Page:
I purchased the book "Fantastic Plastic Cameras" by Kevin Meredith at Half Priced Books recently. It's a reference book that details many cheap, plastic cameras. A fun read. One of the cameras listed is the Ultronic Panoramic. The ultimate in cheap, plasticy, toy cameras. AND, it shoots exclusively in Panorama mode. Here's the book.
OK, it's not a "real" panoramic photo, but it gives you the illusion of one. In the viewfinder and the film plane opening is in the shape of a panorama. Approximately the top & bottom 15% of the photo is blocked off. This produces a black band on the top & bottom of the photo. It's actually kind of cool. Thus the look of a panorama. Not X-Pan cool but not bad for a cheapo camera.
This is strictly a point & shoot. No manual settings for anything. It takes 35mm film. There is no ASA scale or switch, so this leads me to believe any ASA rating is A-OK. The lens is recessed slightly in the camera body with a cheap plastic cover that slides over when not in use. The lens focal length is rated at 28mm which is definitely wide angle. Focuses down to about 2 1/2 feet. Researching the camera indicates that the lens is fixed f/11 with a shutter speed of 1/125. So a wide angle lens with good depth of field.
I bought mine new on E-bay for about $15 including shipping. I know I could have bought it for almost nothing in a flea market / junk store, but hey, I wanted one, so I bought one. I loaded it with a roll of Mitsubishi MX-III 400 - 12 for the test. Just point & shoot. Nothing to fiddle with. You see the panoramic effect in the viewfinder, so there is no guessing. The lens is not very bright, there is no hotshoe or flash, so you either need a bright day or high ASA (and associated grain). I therefore shot my first roll on a fairly sunny day at my sister's lakehouse.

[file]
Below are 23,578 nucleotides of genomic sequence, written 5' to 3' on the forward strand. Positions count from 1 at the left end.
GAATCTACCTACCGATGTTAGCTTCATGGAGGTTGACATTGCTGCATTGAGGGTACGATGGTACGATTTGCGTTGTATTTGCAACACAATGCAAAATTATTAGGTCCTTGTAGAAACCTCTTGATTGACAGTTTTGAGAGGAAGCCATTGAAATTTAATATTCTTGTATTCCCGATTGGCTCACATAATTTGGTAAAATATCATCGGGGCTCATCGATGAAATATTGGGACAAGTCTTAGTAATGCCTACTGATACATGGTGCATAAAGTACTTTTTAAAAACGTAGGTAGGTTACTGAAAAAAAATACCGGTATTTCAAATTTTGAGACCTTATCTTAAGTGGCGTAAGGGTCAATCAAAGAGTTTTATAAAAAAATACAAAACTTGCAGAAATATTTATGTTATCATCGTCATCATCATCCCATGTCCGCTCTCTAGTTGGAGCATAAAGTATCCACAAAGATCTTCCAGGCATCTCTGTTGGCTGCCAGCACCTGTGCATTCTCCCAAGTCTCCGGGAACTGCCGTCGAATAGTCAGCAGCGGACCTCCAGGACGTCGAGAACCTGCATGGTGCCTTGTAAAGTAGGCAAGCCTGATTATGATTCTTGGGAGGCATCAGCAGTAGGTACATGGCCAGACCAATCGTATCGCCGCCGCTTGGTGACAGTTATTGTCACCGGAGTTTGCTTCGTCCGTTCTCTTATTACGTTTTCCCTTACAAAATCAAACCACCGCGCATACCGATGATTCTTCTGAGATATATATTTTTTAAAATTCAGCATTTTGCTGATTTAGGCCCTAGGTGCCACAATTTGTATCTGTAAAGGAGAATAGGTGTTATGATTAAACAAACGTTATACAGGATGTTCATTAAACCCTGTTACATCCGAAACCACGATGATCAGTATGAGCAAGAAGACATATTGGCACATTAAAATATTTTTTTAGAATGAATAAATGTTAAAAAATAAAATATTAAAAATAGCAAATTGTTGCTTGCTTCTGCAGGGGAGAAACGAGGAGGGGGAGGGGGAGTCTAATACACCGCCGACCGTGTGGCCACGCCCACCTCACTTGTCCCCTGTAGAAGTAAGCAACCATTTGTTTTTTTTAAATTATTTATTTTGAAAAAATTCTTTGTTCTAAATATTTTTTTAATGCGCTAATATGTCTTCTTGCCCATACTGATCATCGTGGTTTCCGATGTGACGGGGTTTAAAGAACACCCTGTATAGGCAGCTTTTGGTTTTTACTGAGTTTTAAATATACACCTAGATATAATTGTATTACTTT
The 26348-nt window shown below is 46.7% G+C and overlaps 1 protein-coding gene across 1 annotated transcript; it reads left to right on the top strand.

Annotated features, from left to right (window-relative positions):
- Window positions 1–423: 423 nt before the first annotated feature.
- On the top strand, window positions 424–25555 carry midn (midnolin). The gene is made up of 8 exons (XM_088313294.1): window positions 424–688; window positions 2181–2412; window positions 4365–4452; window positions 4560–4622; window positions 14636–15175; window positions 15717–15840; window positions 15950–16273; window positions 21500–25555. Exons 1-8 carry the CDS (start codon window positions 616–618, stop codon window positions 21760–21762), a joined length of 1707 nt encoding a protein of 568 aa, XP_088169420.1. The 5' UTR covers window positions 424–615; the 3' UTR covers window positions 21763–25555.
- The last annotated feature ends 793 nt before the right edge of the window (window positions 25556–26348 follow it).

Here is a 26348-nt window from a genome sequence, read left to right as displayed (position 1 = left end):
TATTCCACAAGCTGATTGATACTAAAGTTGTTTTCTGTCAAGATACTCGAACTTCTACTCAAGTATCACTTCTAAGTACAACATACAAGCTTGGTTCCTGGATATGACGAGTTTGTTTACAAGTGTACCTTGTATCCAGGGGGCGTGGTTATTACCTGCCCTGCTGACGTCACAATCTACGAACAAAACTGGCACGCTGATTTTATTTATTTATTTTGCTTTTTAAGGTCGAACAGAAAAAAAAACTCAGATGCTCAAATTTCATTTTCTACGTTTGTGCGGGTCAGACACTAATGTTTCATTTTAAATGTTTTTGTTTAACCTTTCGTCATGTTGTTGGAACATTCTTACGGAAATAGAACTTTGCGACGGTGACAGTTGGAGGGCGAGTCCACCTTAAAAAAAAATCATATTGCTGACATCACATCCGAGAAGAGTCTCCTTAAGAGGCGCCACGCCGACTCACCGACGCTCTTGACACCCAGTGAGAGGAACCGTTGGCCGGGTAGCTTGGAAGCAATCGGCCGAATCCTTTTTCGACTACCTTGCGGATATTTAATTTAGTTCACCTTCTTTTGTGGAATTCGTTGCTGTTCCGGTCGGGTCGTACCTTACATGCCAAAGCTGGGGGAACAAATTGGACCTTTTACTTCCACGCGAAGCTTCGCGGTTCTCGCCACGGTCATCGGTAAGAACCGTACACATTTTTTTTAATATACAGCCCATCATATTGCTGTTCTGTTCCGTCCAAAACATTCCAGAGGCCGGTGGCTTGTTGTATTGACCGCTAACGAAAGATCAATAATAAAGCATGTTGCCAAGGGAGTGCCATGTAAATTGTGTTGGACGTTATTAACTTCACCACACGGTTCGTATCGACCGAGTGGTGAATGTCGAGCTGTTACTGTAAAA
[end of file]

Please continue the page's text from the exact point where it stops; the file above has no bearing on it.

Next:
The camera worked great. As expected due to the quality of the film and the plastic lens the photos were soft and the colors not crisp. But still, kind of fun. The only downside is that the camera feels really cheap. If you drop it, I suspect it will break easily. However, with all that I'll probably run a roll of better film through it and try to get some better images.
Hi! I bought this camera but it won't work after I put film in it. Where do you put the batteries? Please help!!ReplyDelete
The camera doesn't take batteries. It is a completely mechanical camera, no power but you pushing the button. Once the film is in, open the lens cover on the front of the camera, hit the shutter release, then use the film advance wheel to wind the film forward to the next frame. If your film is loaded properly, and you follow these steps it should work.ReplyDelete
Just found one at goodwill for $1.99ReplyDelete
Gonna load some film and test it out!
Hello! You put 400 iso film in it? And that works? Mine says I have to use iso 200 but I can only find the 400!ReplyDelete
It will over expose the 400 by one stop. It will work perfectly! Try it out@!ReplyDelete